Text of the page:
Piecemeal reform that leaves current models of ownership and the distribution of economic assets untouched will leave the fundamental values, operations, and outcomes of our economic system unchallenged. In place of extractive, disconnected and short-termist forms of ownership, we have to build forms of ownership that are distributive by design, generative in purpose, democratic in orientation, and have a sense of connection to place.

There is no single step that can achieve this. What is required is a pluralistic and proactive strategy to scale alternative models of ownership that can reorient enterprise towards the common good, shape production toward democratic needs, stem financial leakage and build a future of shared economic plenty by sharing the rewards of our collective economic endeavours.

The co-operative advantage

Co-operatives – a tried and tested means of democratising and equitably sharing the benefits of enterprise – must be central to this agenda. At their heart, they are free and democratic enterprises. Indeed, in the countries in which they have thrived, they are often rooted in resistance to oppressive government or the march of a market economy that is prejudiced in favour of an extractive and financialised model. Co-ops are by nature organisations with a purpose, and are very often established to achieve a specific social or environmental goal by pooling the resources of a defined group of people.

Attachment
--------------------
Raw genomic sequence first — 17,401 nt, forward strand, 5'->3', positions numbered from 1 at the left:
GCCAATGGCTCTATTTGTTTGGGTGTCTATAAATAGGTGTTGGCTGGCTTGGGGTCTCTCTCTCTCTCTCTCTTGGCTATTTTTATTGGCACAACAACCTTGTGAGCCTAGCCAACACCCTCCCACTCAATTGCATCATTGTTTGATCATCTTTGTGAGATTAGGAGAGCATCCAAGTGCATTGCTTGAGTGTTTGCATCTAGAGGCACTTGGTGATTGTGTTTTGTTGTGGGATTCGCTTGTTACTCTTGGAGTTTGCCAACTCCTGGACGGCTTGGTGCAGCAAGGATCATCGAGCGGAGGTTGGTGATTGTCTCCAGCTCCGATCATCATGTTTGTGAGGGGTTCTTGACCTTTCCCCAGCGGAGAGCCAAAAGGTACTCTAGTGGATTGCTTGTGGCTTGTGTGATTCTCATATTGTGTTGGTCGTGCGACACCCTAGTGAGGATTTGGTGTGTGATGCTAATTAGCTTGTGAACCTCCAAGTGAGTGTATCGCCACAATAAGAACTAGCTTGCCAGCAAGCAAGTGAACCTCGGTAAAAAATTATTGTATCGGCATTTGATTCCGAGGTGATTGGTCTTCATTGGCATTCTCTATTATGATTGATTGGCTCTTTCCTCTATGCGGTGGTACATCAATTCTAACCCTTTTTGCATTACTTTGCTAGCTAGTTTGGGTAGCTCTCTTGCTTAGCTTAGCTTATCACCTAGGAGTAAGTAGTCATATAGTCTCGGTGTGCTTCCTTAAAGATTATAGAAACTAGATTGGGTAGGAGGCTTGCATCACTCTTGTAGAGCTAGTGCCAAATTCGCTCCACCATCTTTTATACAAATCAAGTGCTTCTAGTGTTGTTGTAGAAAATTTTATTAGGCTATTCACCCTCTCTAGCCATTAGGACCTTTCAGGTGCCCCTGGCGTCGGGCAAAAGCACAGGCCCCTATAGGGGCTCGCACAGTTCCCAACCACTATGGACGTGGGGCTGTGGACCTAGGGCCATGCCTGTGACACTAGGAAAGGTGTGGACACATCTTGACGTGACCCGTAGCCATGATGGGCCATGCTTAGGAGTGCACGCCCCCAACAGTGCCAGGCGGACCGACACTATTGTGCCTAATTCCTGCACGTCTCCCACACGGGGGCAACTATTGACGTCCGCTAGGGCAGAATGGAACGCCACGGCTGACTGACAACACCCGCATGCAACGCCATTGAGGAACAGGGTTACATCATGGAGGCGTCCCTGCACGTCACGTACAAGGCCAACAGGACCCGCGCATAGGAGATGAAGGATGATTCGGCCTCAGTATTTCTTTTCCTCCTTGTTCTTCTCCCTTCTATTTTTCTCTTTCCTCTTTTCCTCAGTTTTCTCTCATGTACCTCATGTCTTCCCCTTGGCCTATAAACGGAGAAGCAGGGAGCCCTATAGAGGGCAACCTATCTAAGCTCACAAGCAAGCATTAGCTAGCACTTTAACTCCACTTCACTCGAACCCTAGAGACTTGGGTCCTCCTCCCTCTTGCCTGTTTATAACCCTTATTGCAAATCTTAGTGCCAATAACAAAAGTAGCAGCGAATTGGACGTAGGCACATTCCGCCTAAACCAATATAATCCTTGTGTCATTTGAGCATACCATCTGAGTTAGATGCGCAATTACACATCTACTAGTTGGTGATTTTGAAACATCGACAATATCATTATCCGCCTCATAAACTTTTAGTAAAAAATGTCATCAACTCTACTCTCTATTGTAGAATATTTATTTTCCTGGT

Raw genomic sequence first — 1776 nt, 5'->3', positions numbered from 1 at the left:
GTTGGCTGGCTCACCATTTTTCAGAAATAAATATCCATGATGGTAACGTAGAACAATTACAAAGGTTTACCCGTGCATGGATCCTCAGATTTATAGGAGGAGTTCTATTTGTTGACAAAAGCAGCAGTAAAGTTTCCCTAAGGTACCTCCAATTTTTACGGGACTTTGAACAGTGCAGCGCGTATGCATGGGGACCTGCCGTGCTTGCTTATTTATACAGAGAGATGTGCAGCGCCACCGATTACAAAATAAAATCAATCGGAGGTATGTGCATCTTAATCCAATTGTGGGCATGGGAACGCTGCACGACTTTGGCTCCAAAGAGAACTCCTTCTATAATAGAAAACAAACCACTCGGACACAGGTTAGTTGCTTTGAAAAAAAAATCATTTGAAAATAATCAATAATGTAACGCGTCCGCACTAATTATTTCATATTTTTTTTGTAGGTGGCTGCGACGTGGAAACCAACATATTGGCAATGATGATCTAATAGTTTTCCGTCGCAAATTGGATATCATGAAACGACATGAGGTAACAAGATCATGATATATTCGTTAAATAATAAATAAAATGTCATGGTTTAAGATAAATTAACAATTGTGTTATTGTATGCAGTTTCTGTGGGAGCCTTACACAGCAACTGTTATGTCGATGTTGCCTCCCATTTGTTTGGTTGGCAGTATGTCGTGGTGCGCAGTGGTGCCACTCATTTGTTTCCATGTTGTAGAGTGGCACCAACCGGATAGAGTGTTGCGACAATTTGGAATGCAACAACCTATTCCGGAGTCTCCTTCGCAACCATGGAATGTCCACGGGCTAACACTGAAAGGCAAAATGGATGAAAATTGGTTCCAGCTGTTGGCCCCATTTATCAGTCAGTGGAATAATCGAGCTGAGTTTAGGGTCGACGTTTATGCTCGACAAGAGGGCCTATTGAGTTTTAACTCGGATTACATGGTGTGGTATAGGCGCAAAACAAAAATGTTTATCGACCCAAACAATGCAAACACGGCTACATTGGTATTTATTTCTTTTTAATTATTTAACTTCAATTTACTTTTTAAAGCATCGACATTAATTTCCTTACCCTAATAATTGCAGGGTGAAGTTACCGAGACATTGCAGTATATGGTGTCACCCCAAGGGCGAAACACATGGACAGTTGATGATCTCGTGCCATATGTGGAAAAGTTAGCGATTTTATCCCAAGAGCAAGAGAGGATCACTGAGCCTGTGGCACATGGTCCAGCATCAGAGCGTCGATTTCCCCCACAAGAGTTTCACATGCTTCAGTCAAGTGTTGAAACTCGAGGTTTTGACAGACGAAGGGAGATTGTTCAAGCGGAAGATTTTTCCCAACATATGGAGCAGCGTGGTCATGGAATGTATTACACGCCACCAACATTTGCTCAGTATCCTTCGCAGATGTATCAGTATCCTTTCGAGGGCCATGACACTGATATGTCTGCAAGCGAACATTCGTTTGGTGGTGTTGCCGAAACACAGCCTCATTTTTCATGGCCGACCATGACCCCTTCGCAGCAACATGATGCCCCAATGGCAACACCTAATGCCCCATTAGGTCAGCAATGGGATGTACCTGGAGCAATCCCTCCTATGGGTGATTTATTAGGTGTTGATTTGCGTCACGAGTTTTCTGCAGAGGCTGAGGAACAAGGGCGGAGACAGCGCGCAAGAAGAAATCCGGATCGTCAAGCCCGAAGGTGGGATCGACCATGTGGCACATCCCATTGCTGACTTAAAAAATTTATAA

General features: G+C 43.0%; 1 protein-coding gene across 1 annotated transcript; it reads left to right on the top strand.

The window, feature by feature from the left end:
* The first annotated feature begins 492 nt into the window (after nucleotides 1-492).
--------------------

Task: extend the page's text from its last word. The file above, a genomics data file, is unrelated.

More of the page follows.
Co-ops exist to share risk, power and reward. They are therefore more democratic and accountable forms of business that cannot sell equity on capital markets and so are beyond the influence of the shareholding conglomerates. Recent studies have also shown them to be more enduring and resilient in the face of market disruption, more profitable, more productive, happier and longer-lasting than non-co-operative forms of enterprise.

A hostile economic environment

Yet co-operatives – and indeed all alternative forms of ownership – operate in a hostile economic environment. From challenges in accessing finance to poorly tailored regulatory and legal systems to an underpowered supportive infrastructure, they face an uphill challenge. By contrast, the most successful co-operative economies such as Italy, France, and the USA, provide the legal, financial and operational arrangements for the sector to thrive. It is not surprising then that the co-op sector in those countries is much deeper than our own.